figure 7

Predicted insertion torque and the age of the patient at intervention. To be able to plot predicted insertion torque versus age, the predicted insertion torque was calculated at a certain value of each parameter in the same model


There is a certain number of studies which analyzed the accuracy, mostly in terms of the discrepancy between the planning and the execution, of the digitally guided implant placement. However, as there is no agreed definition of the digital workflow yet, different digital procedures were involved in the study conditions and their results were analyzed in various ways. Still, we could find that all these studies shared a similar aim, to prove the effectiveness of the digital workflow, and to suggest a way to improve it. Similar results could be drawn spite of their inhomogeneous study setups.

Several studies evaluated guided implant placement in comparison to the conventional procedure. Two in vitro (on acrylic model) studies compared guided drilling and free-hand drilling [12, 13]. In single-tooth gaps, they showed 1–1.5 mm of horizontal deviation and 1 mm or more of vertical deviation in free-hand drilling; however, no comparison was possible in partially and completely edentulous jaws. In an interesting in vitro study with inexperienced clinicians, Toyoshima et al. compared the planning and actual placement of a single implant with a surgical guide (static guidance) using coDiagnostiX [14]. From the superimposition of preoperative and postoperative CT images, they calculated three values—angle displacement of the implant axis, the 3D offset of implant base, and tip—to find less deviation at mandibular premolar area than molar area. Zhao et al. showed the same result of higher deviation in the posterior area than the anterior area, from 11 patients [15]. In a 2-year randomized clinical trial, Amorfini et al. compared immediately loaded implants of the maxilla by guided surgery to the standard procedure [16]. The guided surgery group showed statistically significant higher precision and the reduction of chair side time, invasiveness, post-op swelling and pain, and patient-perceived safety. However, overall clinical performance and global satisfaction scores were similar in both groups, so the authors concluded that the guided surgery might be reserved for more demanding cases. All the studies referred above were done in the partially edentulous jaws. It is important to understand, therefore, that our study condition of full edentulous jaws makes the cases more complicated and demanding.

Some studies evaluated the accuracy and discrepancy of the surgical template itself in vitro. Commonly, they showed higher accuracy compared to the clinical outcome of the actual implantation. In Kühl et al.’s study, the technical accuracy of printed surgical template showed a discrepancy of 0.22 mm in the sleeve top, 0.24 mm in the sleeve base, and 1.5° in angular deviation [17]. In Neumiester, Schulz, and Glodecki’s study, angle deviation was even lower (0.25°) with the 3D-printed drill template made by coDiagnostiX [18]. Both studies used coDiagnostiX for measurements. Bigger discrepancies in the clinical outcome come from the multiple clinical variances, but a big issue would be how the surgical template is placed in the patient’s mouth. Zhao et al. compared different surgical template fixations in 11 patients and concluded that the tooth-supported templates showed the higher accuracy than mucosa-supported ones [15]. Geng et al. compared the accuracy of different CAD/CAM systems and drew the same conclusion from 24 patients [19]. In a systematic review and meta-analysis, Gallardo et al. also concluded that the tooth support gives the highest accuracy [20]. An interesting finding in their study was that the bone support showed the biggest discrepancy, worse than the mucosa support. In fully edentulous jaws, like our study condition, a secure placement of the surgical template is crucial and at the same time challenging. Therefore, we placed three provisional implants before the surgery and used them to give additional support to the surgical templates. We could call it as a modified mucosa and tooth-supported guide, which should give the most secure placement up to date so far.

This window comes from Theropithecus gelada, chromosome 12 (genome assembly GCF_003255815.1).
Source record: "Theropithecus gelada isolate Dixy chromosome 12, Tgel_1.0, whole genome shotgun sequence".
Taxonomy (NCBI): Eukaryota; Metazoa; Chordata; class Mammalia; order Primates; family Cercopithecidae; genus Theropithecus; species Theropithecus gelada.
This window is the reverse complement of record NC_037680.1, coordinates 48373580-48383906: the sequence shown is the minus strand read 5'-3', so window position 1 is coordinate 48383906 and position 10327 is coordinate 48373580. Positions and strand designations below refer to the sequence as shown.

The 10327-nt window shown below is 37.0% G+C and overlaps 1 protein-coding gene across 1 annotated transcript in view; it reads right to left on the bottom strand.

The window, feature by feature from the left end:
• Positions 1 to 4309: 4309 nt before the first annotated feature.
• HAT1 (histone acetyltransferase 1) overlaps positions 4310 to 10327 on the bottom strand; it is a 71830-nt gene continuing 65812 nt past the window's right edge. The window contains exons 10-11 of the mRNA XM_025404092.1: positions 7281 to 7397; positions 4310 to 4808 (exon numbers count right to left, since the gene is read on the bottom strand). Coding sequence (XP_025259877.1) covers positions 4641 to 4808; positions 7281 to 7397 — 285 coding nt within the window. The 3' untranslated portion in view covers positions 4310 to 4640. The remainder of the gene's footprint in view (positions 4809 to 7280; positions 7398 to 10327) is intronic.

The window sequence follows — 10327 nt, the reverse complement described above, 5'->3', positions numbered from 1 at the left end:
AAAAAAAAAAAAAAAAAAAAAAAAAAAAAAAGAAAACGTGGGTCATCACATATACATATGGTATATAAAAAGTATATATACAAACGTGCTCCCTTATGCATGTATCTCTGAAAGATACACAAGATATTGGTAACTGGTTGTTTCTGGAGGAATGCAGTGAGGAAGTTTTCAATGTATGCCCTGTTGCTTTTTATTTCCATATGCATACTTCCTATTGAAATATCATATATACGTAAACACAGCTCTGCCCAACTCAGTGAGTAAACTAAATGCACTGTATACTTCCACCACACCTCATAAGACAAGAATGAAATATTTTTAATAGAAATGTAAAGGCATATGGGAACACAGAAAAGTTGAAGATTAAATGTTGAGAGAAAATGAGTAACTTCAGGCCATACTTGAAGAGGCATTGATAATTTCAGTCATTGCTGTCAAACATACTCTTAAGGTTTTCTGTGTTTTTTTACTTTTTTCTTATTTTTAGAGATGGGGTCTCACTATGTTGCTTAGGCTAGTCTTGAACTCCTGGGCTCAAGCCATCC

Other studies focused on the comparison of different guided surgery systems. In a systematic review of computer-guided template (static guidance)-based implant dentistry, Schneider et al. evaluated four parameters for accuracy—deviation at entry point (base), deviation at apex (tip), deviation in height, and deviation of the axis (angle)—and analyzed the clinical performance of 10 prospective clinical studies [21]. The deviation of the overall studies (1 mm at the base, 1.6 mm at the tip, 0.5 mm in height, and 5–6° in the angle) was similar to our study (1.6 mm at the base, 1.86 mm at the tip, 4.89° in the angle). They concluded that the clinical performance and the survival rate of implants placed with computer-guided technology were comparable to conventionally placed implants. However, there was a large variation among the studies, and the authors suggested that computer-guided surgery is insufficient to justify a “blind” implantation, especially in the flapless procedure. Two clinical studies included in this systematic review used the same software as our study (coDiagnostiX) for the analysis. Mischkowski et al. compared static guidance to dynamic guidance, using three computer-assisted fabricated surgical templates, including coDiagnostiX, and two image-guided navigations. Based on the successful application of all methods and easier handling, they concluded that the static template technique can be recommended for complicated implantology [7]. Nickenig and Eitner assessed 102 patients treated with virtual implant planning and surgical guide template, including 58.1% of flapless surgery, and concluded it to be a reliable procedure [22]. Naziri, Schramm, and Wilde assessed the accuracy of five different computer-assisted and template-guided implant systems, using coDiagnostiX [23]. With a similar analysis to our study, their result showed significantly lower deviation in a single-tooth implant than in a free-end arch. Similarly, longer implants resulted in a bigger deviation. These results from different studies seem to be aligned to our result that shorter implants and smaller diameter (anterior area) implants result in less deviation. As our study was conducted with fully edentulous patients, higher deviation of our result than several studies can be explained based on these studies. Likewise, using the guided surgery in our study can be also justified from their conclusion.